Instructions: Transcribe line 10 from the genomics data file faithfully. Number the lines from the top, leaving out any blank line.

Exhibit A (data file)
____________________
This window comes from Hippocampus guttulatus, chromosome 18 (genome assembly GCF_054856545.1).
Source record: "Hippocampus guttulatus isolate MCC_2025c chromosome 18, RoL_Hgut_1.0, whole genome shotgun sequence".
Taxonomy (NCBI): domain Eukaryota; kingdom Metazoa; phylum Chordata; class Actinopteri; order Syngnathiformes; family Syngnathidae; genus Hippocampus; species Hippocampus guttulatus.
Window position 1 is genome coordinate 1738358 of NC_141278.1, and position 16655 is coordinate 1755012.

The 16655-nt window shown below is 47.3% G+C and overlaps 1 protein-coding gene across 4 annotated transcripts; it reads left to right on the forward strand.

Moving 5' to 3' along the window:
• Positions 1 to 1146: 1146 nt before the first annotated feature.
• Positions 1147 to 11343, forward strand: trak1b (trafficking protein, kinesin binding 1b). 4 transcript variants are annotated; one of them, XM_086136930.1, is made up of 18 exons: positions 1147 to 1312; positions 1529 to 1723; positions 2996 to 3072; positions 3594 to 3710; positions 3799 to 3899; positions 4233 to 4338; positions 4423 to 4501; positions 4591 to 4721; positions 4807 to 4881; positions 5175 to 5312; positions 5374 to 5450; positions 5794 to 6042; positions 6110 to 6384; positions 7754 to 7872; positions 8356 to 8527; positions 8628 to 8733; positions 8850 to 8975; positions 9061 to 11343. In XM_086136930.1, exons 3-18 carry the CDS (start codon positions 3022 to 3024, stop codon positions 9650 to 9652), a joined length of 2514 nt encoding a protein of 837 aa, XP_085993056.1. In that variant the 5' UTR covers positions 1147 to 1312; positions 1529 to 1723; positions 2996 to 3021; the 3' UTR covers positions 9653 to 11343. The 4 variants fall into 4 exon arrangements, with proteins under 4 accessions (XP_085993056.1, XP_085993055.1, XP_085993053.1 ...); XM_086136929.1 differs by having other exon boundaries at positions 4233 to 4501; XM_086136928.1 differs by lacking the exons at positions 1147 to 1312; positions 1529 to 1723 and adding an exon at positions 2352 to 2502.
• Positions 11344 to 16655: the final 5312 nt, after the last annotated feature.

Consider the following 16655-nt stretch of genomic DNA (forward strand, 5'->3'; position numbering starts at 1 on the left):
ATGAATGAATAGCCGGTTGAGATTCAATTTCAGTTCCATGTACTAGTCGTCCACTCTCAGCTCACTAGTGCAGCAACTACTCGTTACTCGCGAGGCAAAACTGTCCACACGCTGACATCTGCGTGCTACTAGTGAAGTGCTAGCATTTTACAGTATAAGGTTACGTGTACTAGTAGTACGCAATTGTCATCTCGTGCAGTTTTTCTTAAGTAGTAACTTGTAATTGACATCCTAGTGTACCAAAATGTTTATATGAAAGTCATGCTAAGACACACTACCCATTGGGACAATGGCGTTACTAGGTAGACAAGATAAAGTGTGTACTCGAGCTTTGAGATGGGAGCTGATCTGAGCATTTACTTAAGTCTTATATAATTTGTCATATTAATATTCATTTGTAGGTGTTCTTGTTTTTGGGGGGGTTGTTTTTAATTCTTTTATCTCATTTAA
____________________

Consider the following 16655-nt stretch of genomic DNA (forward strand, 5'->3'; position numbering starts at 1 on the left):